Monsters of Men (Chaos Walking #3) by Patrick Ness: Spoiler-Free, Lazy Saturday Review!

momIn the riveting conclusion to the acclaimed dystopian series, a boy and girl caught in the chaos of war face devastating choices that will decide the fate of a world.
As a world-ending war surges around them, Todd and Viola face monstrous decisions. The indigenous Spackle, thinking and acting as one, have mobilized to avenge their murdered people. Ruthless human leaders prepare to defend their factions at all costs, even as a convoy of new settlers approaches. And as the ceaseless Noise lays all thoughts bare, the projected will of the few threatens to overwhelm the desperate desire of the many. The consequences of each action, each word, are unspeakably vast: To follow a tyrant or a terrorist? To save the life of the one you love most, or thousands of strangers? To believe in redemption, or assume it is lost? Becoming adults amid the turmoil, Todd and Viola question all they have known, racing through horror and outrage toward a shocking finale.

And so it came to an end. I can’t even describe the emotional journey that this series took me on. The only thing I am certain of is that Patrick Ness is pure evil (not really I’m sure he’s lovely)! Boy, Colt!

After the first two books of which I attempted -in a similar way to this – to review here: The Knife of Never Letting Go & here: The Ask and the Answer, I wasn’t sure which way this book was gonna go. I decided to myself that there were two options. 1. The Happy Ending or 2. Everyone Dies. But, how silly of me, those options weren’t even close to giving Patrick Ness enough credit. Of course it wouldn’t be that simple! He was going to mess with me a bit longer beforehand.

Monsters of Men started off pretty slowly for me, as did the last book, so I in no way found them perfect reads. At the time of reading I was frustrated, I felt like the story wasn’t evolving, Viola & Todd were still separated, Todd being slowly influenced by the Mayor and Viola by Mistress Coyle whose ‘My Girl‘s were driving me mad. But by the end of the book, it was always worth it. I felt I needed those calm 200 pages to really appreciate the magnitude of what ended up happening. The calm before the storm, if you will.

Thinking about it, Monsters of Men finished the only way it should, leaving me with one message as hard as a slap in the face by the hands of Thor: NOTHING GOOD EVER COMES OF WAR.

And that’s it, I’m done. Sorry, I think I’ve gone a bit mad today.

unicorn rating 4

Disclosure?: Nope, I borrowed it off the lovely Dianne @ Icefloe
Title: Monsters of Men (Chaos Walking #3)
Author: Patrick Ness
Details: Paperback, 603 pages
Published: October 1st 2010 by Walker & Company
My Rating: 4/5

Favourites Friday #12: Banned Books Edition – Slaughterhouse-Five

Red Epic Reads Badge

Banned Books Week was launched throughout America in 1982 in response to a sudden surge in the number of challenges to books in schools, bookstores and libraries. More than 11,300 books have been challenged since 1982. According to the American Library Association, there were 464 challenges reported to the Office of Intellectual Freedom in 2012, and many more go unreported.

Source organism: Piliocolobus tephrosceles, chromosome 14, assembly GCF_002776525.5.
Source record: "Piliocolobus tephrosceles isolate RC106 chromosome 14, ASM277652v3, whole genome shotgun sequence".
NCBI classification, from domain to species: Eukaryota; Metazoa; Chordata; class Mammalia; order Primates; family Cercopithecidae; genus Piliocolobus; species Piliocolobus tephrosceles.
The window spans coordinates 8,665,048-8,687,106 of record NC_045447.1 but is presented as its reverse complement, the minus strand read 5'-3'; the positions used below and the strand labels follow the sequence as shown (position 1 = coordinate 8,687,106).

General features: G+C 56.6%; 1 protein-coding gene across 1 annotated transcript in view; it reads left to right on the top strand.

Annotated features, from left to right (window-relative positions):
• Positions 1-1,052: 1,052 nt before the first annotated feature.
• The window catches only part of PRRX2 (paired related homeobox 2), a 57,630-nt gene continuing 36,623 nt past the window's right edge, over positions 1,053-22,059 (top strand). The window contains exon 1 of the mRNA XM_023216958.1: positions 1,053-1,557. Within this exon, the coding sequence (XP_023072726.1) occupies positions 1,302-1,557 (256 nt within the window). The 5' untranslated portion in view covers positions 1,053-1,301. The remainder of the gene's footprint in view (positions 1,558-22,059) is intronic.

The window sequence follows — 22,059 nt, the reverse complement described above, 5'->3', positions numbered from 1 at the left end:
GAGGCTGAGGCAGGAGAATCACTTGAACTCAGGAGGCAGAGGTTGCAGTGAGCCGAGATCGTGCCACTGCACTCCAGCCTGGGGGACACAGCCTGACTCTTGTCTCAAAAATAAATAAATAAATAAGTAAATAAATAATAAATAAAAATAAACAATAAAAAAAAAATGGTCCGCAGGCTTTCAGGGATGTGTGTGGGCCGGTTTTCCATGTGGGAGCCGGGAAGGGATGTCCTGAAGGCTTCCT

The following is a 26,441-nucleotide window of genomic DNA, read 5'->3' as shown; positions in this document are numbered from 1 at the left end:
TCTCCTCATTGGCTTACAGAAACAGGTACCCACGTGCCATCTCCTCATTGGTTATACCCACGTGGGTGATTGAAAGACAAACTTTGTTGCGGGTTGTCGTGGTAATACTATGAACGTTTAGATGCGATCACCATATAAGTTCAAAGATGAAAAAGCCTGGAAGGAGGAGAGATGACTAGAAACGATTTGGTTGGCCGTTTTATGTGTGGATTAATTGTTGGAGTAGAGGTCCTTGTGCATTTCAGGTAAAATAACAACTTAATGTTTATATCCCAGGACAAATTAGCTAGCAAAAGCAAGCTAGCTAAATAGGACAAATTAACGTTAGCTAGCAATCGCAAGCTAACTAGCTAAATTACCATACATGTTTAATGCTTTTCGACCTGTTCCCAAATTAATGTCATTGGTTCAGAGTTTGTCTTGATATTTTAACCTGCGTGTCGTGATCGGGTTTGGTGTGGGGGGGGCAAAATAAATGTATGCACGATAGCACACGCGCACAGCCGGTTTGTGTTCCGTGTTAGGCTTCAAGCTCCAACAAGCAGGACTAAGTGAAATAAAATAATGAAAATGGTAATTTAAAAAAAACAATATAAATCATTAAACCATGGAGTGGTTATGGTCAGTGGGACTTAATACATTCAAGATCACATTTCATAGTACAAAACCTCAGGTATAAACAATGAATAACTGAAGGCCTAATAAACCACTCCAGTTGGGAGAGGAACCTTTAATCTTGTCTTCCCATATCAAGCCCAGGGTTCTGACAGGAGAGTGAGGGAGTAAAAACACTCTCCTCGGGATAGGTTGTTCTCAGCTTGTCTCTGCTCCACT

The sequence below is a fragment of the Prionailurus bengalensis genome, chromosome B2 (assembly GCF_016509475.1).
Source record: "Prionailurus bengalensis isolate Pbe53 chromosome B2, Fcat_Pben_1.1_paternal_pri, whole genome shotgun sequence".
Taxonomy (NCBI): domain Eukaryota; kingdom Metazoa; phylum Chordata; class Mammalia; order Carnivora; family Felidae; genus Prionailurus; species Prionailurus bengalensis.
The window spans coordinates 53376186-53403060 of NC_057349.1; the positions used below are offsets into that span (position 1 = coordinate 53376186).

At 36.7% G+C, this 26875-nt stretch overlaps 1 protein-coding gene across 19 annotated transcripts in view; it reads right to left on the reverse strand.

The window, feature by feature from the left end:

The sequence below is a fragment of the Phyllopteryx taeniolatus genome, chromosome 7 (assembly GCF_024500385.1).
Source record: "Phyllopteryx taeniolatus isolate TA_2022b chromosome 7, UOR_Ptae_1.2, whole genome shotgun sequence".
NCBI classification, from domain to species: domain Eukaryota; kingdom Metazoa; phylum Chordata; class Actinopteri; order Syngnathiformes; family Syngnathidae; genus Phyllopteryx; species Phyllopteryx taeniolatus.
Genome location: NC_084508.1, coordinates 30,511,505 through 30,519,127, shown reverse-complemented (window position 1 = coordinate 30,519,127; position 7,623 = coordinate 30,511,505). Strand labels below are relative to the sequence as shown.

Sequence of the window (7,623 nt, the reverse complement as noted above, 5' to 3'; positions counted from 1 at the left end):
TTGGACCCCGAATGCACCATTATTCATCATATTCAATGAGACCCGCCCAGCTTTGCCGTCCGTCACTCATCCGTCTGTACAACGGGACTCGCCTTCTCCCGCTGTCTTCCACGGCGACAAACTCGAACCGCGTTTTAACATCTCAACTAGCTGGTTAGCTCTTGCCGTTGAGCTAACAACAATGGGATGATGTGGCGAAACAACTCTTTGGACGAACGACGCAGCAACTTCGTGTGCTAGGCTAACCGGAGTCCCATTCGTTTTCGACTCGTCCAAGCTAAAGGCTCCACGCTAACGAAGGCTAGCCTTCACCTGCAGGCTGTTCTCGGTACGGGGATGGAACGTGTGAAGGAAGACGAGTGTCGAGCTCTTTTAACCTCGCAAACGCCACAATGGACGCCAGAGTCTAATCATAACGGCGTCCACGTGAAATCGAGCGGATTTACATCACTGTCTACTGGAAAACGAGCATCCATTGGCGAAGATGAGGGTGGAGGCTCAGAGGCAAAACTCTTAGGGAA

The 10 most challenged titles of 2012 were:

1. Captain Underpants (series), by Dav Pilkey (Reasons: Offensive language, unsuited for age group)

2. The Absolutely True Diary of a Part-Time Indian, by Sherman Alexie (Reasons: Offensive language, racism, sexually explicit, unsuited for age group)

3. Thirteen Reasons Why, by Jay Asher (Reasons: Drugs/alcohol/smoking, sexually explicit, suicide, unsuited for age group)

4. Fifty Shades of Grey, by E. L. James. (Reasons: Offensive language, sexually explicit)

5. And Tango Makes Three, by Peter Parnell and Justin Richardson. (Reasons: Homosexuality, unsuited for age group)

6. The Kite Runner, by Khaled Hosseini. (Reasons: Homosexuality, offensive language, religious viewpoint, sexually explicit)

7. Looking for Alaska, by John Green. (Reasons: Offensive language, sexually explicit, unsuited for age group)

8. Scary Stories (series), by Alvin Schwartz (Reasons: Unsuited for age group, violence)

9. The Glass Castle, by Jeanette Walls (Reasons: Offensive language, sexually explicit)

10. Beloved, by Toni Morrison (Reasons: Sexually explicit, religious viewpoint, violence)

In the UK public libraries are free from censorship, but there is always talk surrounding school reading criteria and censoring/banning books from school libraries so I still find the idea of Banned Books week important.

There is a really interesting list of famous/popular books (From the Canterbury Tales to Carrie) that have been banned around the world and why here.

Two of my favourite books of all time are on that list, Slaughterhouse-Five and The Perks of Being a Wallflower.

Today my spotlight is on Kurt Vonnegut’s Slaughterhouse-Five.

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Kurt Vonnegut’s absurdist classic Slaughterhouse-Five introduces us to Billy Pilgrim, a man who becomes unstuck in time after he is abducted by aliens from the planet Tralfamadore. In a plot-scrambling display of virtuosity, we follow Pilgrim simultaneously through all phases of his life, concentrating on his (and Vonnegut’s) shattering experience as an American prisoner of war who witnesses the firebombing of Dresden.

I love EVERYTHING about this book. It is an anti-war commentary masking as a pretty insane Science Fiction story and it’s probably the most powerful piece of fiction I have ever read. READ IT. NOW!

Sources: Epic Reads, Banned Books.org.uk and as ever, Goodreads.